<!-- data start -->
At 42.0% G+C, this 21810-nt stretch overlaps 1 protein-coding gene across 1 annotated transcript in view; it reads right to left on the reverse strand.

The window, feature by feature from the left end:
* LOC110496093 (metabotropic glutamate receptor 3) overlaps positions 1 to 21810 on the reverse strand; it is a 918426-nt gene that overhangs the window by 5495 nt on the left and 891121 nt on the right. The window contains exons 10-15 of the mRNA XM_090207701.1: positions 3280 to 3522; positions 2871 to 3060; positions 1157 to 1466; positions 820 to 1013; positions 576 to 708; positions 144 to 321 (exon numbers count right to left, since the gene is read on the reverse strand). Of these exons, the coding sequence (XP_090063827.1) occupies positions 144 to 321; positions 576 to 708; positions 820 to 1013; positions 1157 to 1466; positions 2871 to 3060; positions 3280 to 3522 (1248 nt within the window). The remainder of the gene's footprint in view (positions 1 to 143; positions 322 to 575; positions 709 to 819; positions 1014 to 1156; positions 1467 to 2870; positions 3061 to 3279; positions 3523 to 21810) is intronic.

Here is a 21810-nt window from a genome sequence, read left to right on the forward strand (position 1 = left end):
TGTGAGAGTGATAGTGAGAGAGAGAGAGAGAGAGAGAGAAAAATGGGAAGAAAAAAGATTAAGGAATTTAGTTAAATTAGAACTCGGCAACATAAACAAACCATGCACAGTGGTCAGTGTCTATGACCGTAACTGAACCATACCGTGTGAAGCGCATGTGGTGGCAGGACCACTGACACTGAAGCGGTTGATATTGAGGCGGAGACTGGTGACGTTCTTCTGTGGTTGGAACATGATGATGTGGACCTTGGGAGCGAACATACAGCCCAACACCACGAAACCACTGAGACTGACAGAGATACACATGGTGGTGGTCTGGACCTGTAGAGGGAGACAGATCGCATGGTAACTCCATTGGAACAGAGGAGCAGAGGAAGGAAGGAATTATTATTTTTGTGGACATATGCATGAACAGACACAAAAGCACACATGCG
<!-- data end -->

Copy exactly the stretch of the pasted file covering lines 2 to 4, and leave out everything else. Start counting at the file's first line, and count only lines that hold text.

The window, feature by feature from the left end:
* LOC110496093 (metabotropic glutamate receptor 3) overlaps positions 1 to 21810 on the reverse strand; it is a 918426-nt gene that overhangs the window by 5495 nt on the left and 891121 nt on the right. The window contains exons 10-15 of the mRNA XM_090207701.1: positions 3280 to 3522; positions 2871 to 3060; positions 1157 to 1466; positions 820 to 1013; positions 576 to 708; positions 144 to 321 (exon numbers count right to left, since the gene is read on the reverse strand). Of these exons, the coding sequence (XP_090063827.1) occupies positions 144 to 321; positions 576 to 708; positions 820 to 1013; positions 1157 to 1466; positions 2871 to 3060; positions 3280 to 3522 (1248 nt within the window). The remainder of the gene's footprint in view (positions 1 to 143; positions 322 to 575; positions 709 to 819; positions 1014 to 1156; positions 1467 to 2870; positions 3061 to 3279; positions 3523 to 21810) is intronic.

Here is a 21810-nt window from a genome sequence, read left to right on the forward strand (position 1 = left end):